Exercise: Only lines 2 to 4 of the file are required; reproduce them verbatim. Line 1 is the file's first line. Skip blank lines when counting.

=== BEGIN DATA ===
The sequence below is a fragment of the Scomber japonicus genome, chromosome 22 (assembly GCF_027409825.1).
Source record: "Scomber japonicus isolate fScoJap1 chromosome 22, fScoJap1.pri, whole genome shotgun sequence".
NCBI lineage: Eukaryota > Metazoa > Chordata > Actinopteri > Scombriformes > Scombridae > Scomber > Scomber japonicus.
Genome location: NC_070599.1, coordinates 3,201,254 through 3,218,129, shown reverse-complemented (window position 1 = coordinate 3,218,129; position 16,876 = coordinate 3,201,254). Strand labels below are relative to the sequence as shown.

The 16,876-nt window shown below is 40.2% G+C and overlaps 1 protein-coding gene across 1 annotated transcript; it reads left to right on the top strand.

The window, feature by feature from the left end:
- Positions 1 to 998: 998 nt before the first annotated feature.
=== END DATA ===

Source record: "Scomber japonicus isolate fScoJap1 chromosome 22, fScoJap1.pri, whole genome shotgun sequence".
NCBI lineage: Eukaryota > Metazoa > Chordata > Actinopteri > Scombriformes > Scombridae > Scomber > Scomber japonicus.
Genome location: NC_070599.1, coordinates 3,201,254 through 3,218,129, shown reverse-complemented (window position 1 = coordinate 3,218,129; position 16,876 = coordinate 3,201,254). Strand labels below are relative to the sequence as shown.